Bellatrix Aerospac has patented a satellite propulsion thruster that it claims is more efficient than traditional ones and will make space missions cheaper.
Escaping our atmosphere and going into outer space has always been the privilege of a few. For a very long time, the realm of space exploration was limited to government research institutes like the National Aeronautics and Space Administration (NASA), the European Space Agency (ESA), the Japan Aerospace Exploration Agency (JAXA) and others.
In India, until recently, the state-owned Indian Space Research Organisation (Isro) was the lone player in the space race. However, with the recent success of private players like SpaceX and Blue Origin in the US, the perception that private organisations and individuals cannot participate in this expensive race is quickly changing.
Space business and space tourism are now a rage. In Bengaluru, India’s “startup hub”, many new companies are coming up in the areas of space exploration and transportation. Among this new crop of startups is Bellatrix Aerospace, which is building new-age satellite propulsion systems and launch vehicles. It has patented an electric propulsion system — the Microwave Electro-thermal Thruster (MET) — which it claims is more efficient than traditional chemical thrusters as it provides a higher ‘mileage’ and lasts longer.
Bellatrix Aerospace has patented an electric propulsion system — the Microwave Electro-thermal Thruster — which it claims is more efficient than traditional electrical thrusters as it provides a higher ‘mileage’ and lasts longer
Satellites usually have two types of propulsion systems: primary propulsion, which helps the satellite reach its destination once it leaves the rocket, and secondary propulsion, which helps it maintain its position and make minor corrections to its orientation. These propulsions are achieved using thrusters — chemical or electrical propulsive devices that enable satellites to manoeuver in space. Small thrusters attached to the satellite control these two propulsion systems.
“Predominantly, there are two kinds of electrical thrusters that have been traditionally researched and used — the gridded ion thruster and the Hall Effect thruster,” says Ganapathy.
Bellatrix has gone a different way with its thruster. “We have been working on a different kind of thruster called the Microwave Electro-thermal Thruster (MET), which is much more efficient than other electrical thrusters,” explains Ganapathy, about the novel satellite propulsion design. “The thrust generated by electric thrusters is very low, as little as pulling two sheets of paper. But since there is no friction in space, this is enough to move the satellite,” he adds.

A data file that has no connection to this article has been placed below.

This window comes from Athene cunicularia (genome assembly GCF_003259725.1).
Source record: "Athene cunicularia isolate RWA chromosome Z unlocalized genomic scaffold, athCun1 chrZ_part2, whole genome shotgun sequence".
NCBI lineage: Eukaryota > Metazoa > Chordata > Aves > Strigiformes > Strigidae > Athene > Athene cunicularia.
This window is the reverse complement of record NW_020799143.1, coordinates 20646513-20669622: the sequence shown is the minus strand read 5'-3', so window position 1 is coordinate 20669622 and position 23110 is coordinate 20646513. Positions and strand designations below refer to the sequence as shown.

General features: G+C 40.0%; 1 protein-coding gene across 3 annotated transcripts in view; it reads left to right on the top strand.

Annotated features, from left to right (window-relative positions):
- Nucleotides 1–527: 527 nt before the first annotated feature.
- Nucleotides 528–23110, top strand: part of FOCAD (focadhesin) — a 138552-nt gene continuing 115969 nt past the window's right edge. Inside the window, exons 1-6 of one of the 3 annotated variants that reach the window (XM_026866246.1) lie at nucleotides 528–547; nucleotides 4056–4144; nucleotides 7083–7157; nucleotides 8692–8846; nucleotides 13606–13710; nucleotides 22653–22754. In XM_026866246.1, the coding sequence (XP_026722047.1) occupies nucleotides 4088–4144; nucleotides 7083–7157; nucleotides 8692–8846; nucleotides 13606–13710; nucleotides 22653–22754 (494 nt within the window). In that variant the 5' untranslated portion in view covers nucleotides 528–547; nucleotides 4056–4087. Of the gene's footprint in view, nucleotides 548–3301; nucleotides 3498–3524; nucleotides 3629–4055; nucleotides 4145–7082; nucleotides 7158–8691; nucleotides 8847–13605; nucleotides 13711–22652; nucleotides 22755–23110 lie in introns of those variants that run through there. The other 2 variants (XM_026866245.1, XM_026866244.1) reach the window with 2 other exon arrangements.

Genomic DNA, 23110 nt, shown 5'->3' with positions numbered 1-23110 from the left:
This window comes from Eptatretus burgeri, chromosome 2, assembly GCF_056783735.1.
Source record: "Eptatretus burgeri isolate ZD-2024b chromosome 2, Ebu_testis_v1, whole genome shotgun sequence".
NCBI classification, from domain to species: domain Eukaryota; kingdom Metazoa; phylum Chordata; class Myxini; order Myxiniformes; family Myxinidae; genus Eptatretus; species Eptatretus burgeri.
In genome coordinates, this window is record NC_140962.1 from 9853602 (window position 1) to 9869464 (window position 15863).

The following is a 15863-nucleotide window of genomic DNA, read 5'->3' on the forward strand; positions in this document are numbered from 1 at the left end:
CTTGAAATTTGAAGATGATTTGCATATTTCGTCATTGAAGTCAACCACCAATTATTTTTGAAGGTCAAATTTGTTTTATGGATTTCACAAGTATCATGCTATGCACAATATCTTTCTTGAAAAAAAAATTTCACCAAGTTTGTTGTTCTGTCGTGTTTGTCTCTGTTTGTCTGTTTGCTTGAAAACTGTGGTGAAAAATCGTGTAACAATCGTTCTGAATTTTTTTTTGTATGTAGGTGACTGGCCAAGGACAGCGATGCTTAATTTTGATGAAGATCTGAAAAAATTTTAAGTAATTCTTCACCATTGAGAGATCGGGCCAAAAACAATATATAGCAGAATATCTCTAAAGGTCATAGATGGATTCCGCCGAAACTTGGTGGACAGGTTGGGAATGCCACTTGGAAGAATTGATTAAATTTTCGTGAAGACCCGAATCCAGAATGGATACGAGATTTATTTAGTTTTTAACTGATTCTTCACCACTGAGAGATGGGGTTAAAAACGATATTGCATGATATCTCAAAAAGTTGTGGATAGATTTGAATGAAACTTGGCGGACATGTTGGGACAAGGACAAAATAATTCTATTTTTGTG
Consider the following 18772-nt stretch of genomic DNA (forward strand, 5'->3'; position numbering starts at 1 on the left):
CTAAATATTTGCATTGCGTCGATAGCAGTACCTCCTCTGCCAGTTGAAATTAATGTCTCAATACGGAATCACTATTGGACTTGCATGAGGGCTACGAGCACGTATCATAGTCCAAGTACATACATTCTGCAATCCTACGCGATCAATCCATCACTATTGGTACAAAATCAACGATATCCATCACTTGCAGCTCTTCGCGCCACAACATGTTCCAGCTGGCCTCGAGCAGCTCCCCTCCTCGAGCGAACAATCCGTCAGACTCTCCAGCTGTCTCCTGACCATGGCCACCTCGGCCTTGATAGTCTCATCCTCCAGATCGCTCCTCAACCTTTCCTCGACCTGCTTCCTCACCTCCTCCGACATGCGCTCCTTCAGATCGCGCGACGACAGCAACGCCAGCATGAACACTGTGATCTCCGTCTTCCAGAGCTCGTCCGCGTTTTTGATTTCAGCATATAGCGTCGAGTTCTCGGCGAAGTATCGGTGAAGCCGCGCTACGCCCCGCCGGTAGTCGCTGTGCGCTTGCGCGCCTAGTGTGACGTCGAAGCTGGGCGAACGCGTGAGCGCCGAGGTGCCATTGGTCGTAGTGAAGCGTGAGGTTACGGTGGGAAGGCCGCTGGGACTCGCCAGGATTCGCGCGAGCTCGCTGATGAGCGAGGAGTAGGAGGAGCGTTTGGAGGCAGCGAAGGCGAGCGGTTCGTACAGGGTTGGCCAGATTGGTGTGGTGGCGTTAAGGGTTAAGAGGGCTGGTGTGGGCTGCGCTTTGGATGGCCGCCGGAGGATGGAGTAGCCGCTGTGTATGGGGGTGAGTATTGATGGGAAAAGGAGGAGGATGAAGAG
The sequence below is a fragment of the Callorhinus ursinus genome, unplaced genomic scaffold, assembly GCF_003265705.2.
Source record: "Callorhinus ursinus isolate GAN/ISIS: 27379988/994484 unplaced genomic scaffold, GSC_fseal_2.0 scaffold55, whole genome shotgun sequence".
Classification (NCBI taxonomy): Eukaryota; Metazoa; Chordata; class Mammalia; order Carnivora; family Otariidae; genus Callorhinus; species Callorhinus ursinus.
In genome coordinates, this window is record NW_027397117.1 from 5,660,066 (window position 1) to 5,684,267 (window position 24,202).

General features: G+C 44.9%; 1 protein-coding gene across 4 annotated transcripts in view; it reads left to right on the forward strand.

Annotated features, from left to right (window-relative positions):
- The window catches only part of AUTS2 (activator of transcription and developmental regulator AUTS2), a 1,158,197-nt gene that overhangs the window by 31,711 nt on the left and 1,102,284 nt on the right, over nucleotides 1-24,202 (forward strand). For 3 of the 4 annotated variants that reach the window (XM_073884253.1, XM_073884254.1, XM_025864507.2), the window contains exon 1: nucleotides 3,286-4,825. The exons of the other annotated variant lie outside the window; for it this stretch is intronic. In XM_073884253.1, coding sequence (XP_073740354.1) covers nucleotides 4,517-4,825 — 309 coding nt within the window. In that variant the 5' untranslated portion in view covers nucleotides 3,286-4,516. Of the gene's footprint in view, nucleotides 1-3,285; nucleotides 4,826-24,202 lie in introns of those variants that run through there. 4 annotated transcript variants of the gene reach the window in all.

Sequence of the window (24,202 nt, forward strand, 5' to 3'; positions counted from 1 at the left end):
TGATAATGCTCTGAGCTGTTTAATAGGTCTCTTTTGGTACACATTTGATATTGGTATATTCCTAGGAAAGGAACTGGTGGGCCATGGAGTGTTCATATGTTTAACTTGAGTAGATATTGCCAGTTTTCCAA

In addition, MET is designed to be a zero-erosion thruster, which gives it a longer lifespan. “Electric thrusters are usually prone to erosion. Every time they are fired, a small portion of the metal gets eroded. Our thruster does not erode, allowing it to last longer,” says Ganapathy.
The company has received funding from JSW Steel and support from the Hindustan College of Engineering and Technology, Coimbatore, to develop the MET. For its innovative satellite propulsion design, it was also awarded the prestigious Technology Development Board National Award, 2017, presented by President Pranab Mukherjee.
Apart from the MET, the team is also working on other types of thrusters like the Hall Effect thruster, a nano-thruster for nano-satellites, and a green monopropellant thruster, a chemical propulsion system that is environmentally friendly.
Satellites are the backbone of modern communication that involves televisions and mobile phones powered by the internet. Putting a satellite into orbit, however, is an expensive affair and only a handful of organisations are able to afford them. Because of prohibitive costs, not many companies have tried launching their own satellites.
In India, currently Isro’s Polar Satellite Launch Vehicle (PSLV) and Geosynchronous Satellite Launch Vehicle (GSLV) are the only options to carry satellites into either a low-earth orbit or a geostationary orbit.
“When you launch a satellite, you need to pay per kilogram. Isro offers one of the lowest prices for a launch, but even that stands at around Rs 33 lakh per kg of payload, which is very expensive” — Yashas Karanam, director and COO, Bellatrix Aerospace
Bellatrix is also developing its own fleet of launch vehicles. Named Chetak, its two-staged, reusable rocket can launch smaller satellites into the low-earth orbit at a fraction of the cost charged by conventional launch service providers.
The space race has been gaining momentum across the world over the last 10 years. India recently cheered the successful launch of 104 satellites by Isro with the fervor usually reserved for cricket matches! Now, the public is more enthusiastic and informed about space missions and the technology powering them.
Bellatrix is one of the many players looking to capitalise on this increased awareness.
Currently, the company has moved part of its operations to the Indian Institute of Science (IISc), Bengaluru, where it has been incubated since 2017. “The IISc is helping a lot. We are getting support in terms of using lab facilities and support of faculty, apart from the mentorship gained by being incubated here,” says Karanam.
“Initiatives like ‘Make in India’ and ‘Startup India’ encourage foreign companies to set up their manufacturing units in the country, which also bring in new skills and knowledge. Isro has also been very supportive of the new breed of space-based startups” – Karanam